Speaker 3: 01:14:26 Uh, no. Uh, the one other one that I did look at was Ali express because generally, uh, Amazon, this is pretty localized to America and that is where the body of my viewers are. Uh, but for those people that, that, uh, just can't get product from Amazon or you know, they're in a region where there is Amazon, but the product is pretty thin. Ali express seems to be the go to. I've never really got around to actually setting it up. I just, something about that doesn't quite feel right to me. Um, I think, I think what I really want to do is, part of the reason that I've been turning down sponsors is that I don't want to, uh, I want to wait for the right one and I, I very much would like to create longterm, ongoing relationships with people. Absolutely. I would rather, I'd rather get $1,000 from a sponsor over five videos, uh, knowing that we had eye to eye and that we're going to go forward. Yeah. Then get $1,000 from a one off yeah. That they're gonna pay the money and say goodbye. Right. You know? Um, and, and I say that because that's the sort of affiliate thing that I'd like to set up as well. I'd like to do affiliate with people that manufacture products that I'm never gonna manufacture. People that, um, you know, the, the local Homebrew stores of the world, things like that. That's kind of, we, uh, other affiliates might present themselves. Uh, yeah. So I haven't really played with anything else. No.

Speaker 4: 01:15:58 Yeah. And again, the reason why I'm saying that is I actually, I went through an example with one of our, um, our Academy members. And, um, we stumbled on an affiliate because we were looking at another competitive or competitor of theirs and they were selling products and the products that they were selling were on a completely other website. And the website was like, just, let's say it was in the garden space, it was like a garden wholesaler and they had a 20% affiliate program. So it was like, you get 20% of anything they sell. Why would you want to launch your own products? I mean, if you're making 20% on your own product, after all said and done, you're usually happy. Um, you know what I mean? So no had a full catalog of products at 20%. I'm like, that's a no brainer. So yeah. So I would just again be, be looking for those. Um, and they're, they're out there. You just, you probably have to do a little bit of digging. Um, but that would be a great thing for you because then, you know, instead of making four to 8% on Amazon, you'd make 20% on, you know, on a sale depending on what type of product, you know.

Speaker 3: 01:16:55 Yeah, totally. And I think that's going to come part and parcel with the sponsorship stuff, right? So if, if, if these people that we're actively looking for that are potential sponsors, those are the people that are potential affiliate link people as well. So it's kind of a, it's just been something that I just, I just haven't had the bandwidth for sort of super stoked to get this guy. I'm calling him for the next time next week. I'm super stoked to get that up and off the grounds and, and you're right, you know, like the idea of just being able to make 20% on something yeah. For essentially nothing. Right? Right. Other than the crazy hard work that you've put in for the last three weeks, you know, that that's what he the right to do it. Um, but yeah, you're not sitting on stock, you're not stressing cause things are stuck in customs. You're not worried about um, you know, production malfunction. You're not worried about returns or all that sort of stuff. It is, yeah. Pretty attractive. And they look into that. There are certain people in the distilling industry, uh, two of which are actually flying to New Zealand next month to hang out and make some videos to give us. So that's really exciting. I might be able to see something up with, you know, being for example. Yes, that's an exciting time. Scott, we're going to wrap this up.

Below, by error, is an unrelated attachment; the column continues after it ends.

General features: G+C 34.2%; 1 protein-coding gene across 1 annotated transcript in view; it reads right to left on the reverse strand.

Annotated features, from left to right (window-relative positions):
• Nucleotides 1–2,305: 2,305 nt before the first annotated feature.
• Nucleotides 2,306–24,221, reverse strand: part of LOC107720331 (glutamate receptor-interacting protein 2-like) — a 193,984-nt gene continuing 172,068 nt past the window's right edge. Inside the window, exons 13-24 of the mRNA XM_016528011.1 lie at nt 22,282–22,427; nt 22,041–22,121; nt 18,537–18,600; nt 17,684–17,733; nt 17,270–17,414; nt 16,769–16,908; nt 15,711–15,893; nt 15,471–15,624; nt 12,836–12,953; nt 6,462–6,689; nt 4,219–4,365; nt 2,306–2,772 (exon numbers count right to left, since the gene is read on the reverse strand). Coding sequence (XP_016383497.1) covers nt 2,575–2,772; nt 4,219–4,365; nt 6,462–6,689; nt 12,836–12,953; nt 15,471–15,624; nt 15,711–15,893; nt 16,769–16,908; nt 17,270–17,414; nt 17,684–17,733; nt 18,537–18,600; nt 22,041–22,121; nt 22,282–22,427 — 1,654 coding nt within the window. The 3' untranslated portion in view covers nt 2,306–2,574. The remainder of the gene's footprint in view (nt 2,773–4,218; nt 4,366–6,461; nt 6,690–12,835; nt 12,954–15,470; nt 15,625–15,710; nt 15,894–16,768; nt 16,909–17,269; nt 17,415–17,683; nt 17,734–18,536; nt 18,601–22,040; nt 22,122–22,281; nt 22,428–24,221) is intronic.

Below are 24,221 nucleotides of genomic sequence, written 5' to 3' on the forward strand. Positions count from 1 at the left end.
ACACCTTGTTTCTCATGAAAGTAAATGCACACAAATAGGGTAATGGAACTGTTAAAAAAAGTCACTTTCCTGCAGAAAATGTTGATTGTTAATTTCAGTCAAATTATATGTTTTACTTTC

Speaker 4: 01:18:17 Like I said, we can go on for hours. It let, let me, let me end with this. Maybe anyone right now that's maybe just getting started in this creating content, you know, either it's on YouTube, whether it's on a blog, it doesn't really matter. What would you say is, because you've kind of, you've done it now, right? What would you say, what's the most important thing that someone should be considering when creating content for their market?

Speaker 3: 01:18:46 Consistency. Consistency first. Uh, and then quality of product second. And I only say that because, uh, I've seen almost no one that will create a subpar products, but do it consistently. I've seen a lot of people that will create content that should be kicking ass and taking names, but isn't because it's sporadic. And I think deep down people know which they are, right? They know that there are people that get excited and do a good job, but then they've run their sprint and then the game's over compared to people that, you know, half ass things and just keep going. I people know that themselves. So I think that's the biggest thing and consistency. Donna's better than perfect. I love it. Yeah, you can always, you can always, uh, reflect on what you've done and find ways to improve it. But at the end of the day, when you're starting this out, it's going to be a side hustle thing. It's going to be something that you don't have time for. Pick a schedule and then make that your religion. Don't miss it for anything. Yeah.